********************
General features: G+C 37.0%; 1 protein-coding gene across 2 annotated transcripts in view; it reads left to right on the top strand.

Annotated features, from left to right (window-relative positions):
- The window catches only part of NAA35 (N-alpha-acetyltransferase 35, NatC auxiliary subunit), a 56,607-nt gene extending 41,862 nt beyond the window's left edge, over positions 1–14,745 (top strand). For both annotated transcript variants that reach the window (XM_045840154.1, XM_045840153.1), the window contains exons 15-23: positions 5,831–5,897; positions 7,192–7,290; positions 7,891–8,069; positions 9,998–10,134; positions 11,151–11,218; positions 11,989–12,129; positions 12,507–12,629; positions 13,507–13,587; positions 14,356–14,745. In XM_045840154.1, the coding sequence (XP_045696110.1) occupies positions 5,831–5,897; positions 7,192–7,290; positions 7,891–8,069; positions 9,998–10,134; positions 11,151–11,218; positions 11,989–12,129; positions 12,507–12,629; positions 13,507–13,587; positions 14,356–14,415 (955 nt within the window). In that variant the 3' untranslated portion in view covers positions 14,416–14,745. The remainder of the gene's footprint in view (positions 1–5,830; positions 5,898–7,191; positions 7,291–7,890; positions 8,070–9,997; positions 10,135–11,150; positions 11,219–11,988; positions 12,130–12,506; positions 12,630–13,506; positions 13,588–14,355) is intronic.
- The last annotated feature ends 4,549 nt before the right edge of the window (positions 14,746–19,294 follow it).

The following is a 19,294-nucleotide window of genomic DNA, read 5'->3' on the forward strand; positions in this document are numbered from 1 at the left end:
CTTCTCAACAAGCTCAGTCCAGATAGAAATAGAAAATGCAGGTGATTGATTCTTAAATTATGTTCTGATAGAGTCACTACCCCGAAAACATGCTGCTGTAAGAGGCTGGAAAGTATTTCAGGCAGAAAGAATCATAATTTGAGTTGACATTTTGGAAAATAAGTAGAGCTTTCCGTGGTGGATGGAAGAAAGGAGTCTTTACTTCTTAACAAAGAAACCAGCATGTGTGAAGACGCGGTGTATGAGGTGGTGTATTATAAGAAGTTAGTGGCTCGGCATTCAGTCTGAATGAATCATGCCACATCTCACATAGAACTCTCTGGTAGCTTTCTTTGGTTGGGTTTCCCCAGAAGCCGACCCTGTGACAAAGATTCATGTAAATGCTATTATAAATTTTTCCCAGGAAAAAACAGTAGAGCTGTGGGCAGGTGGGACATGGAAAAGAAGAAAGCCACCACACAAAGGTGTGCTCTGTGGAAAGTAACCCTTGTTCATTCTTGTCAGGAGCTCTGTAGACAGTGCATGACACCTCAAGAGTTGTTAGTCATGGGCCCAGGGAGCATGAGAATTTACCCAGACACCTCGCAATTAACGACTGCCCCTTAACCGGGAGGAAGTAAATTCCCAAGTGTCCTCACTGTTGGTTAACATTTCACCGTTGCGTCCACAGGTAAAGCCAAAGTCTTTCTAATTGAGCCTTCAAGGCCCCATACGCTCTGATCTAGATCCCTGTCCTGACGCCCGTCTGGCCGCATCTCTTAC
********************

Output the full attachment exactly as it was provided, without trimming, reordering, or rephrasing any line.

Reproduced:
General features: G+C 37.0%; 1 protein-coding gene across 2 annotated transcripts in view; it reads left to right on the top strand.

Annotated features, from left to right (window-relative positions):
- The window catches only part of NAA35 (N-alpha-acetyltransferase 35, NatC auxiliary subunit), a 56,607-nt gene extending 41,862 nt beyond the window's left edge, over positions 1–14,745 (top strand). For both annotated transcript variants that reach the window (XM_045840154.1, XM_045840153.1), the window contains exons 15-23: positions 5,831–5,897; positions 7,192–7,290; positions 7,891–8,069; positions 9,998–10,134; positions 11,151–11,218; positions 11,989–12,129; positions 12,507–12,629; positions 13,507–13,587; positions 14,356–14,745. In XM_045840154.1, the coding sequence (XP_045696110.1) occupies positions 5,831–5,897; positions 7,192–7,290; positions 7,891–8,069; positions 9,998–10,134; positions 11,151–11,218; positions 11,989–12,129; positions 12,507–12,629; positions 13,507–13,587; positions 14,356–14,415 (955 nt within the window). In that variant the 3' untranslated portion in view covers positions 14,416–14,745. The remainder of the gene's footprint in view (positions 1–5,830; positions 5,898–7,191; positions 7,291–7,890; positions 8,070–9,997; positions 10,135–11,150; positions 11,219–11,988; positions 12,130–12,506; positions 12,630–13,506; positions 13,588–14,355) is intronic.
- The last annotated feature ends 4,549 nt before the right edge of the window (positions 14,746–19,294 follow it).

The following is a 19,294-nucleotide window of genomic DNA, read 5'->3' on the forward strand; positions in this document are numbered from 1 at the left end:
CTTCTCAACAAGCTCAGTCCAGATAGAAATAGAAAATGCAGGTGATTGATTCTTAAATTATGTTCTGATAGAGTCACTACCCCGAAAACATGCTGCTGTAAGAGGCTGGAAAGTATTTCAGGCAGAAAGAATCATAATTTGAGTTGACATTTTGGAAAATAAGTAGAGCTTTCCGTGGTGGATGGAAGAAAGGAGTCTTTACTTCTTAACAAAGAAACCAGCATGTGTGAAGACGCGGTGTATGAGGTGGTGTATTATAAGAAGTTAGTGGCTCGGCATTCAGTCTGAATGAATCATGCCACATCTCACATAGAACTCTCTGGTAGCTTTCTTTGGTTGGGTTTCCCCAGAAGCCGACCCTGTGACAAAGATTCATGTAAATGCTATTATAAATTTTTCCCAGGAAAAAACAGTAGAGCTGTGGGCAGGTGGGACATGGAAAAGAAGAAAGCCACCACACAAAGGTGTGCTCTGTGGAAAGTAACCCTTGTTCATTCTTGTCAGGAGCTCTGTAGACAGTGCATGACACCTCAAGAGTTGTTAGTCATGGGCCCAGGGAGCATGAGAATTTACCCAGACACCTCGCAATTAACGACTGCCCCTTAACCGGGAGGAAGTAAATTCCCAAGTGTCCTCACTGTTGGTTAACATTTCACCGTTGCGTCCACAGGTAAAGCCAAAGTCTTTCTAATTGAGCCTTCAAGGCCCCATACGCTCTGATCTAGATCCCTGTCCTGACGCCCGTCTGGCCGCATCTCTTAC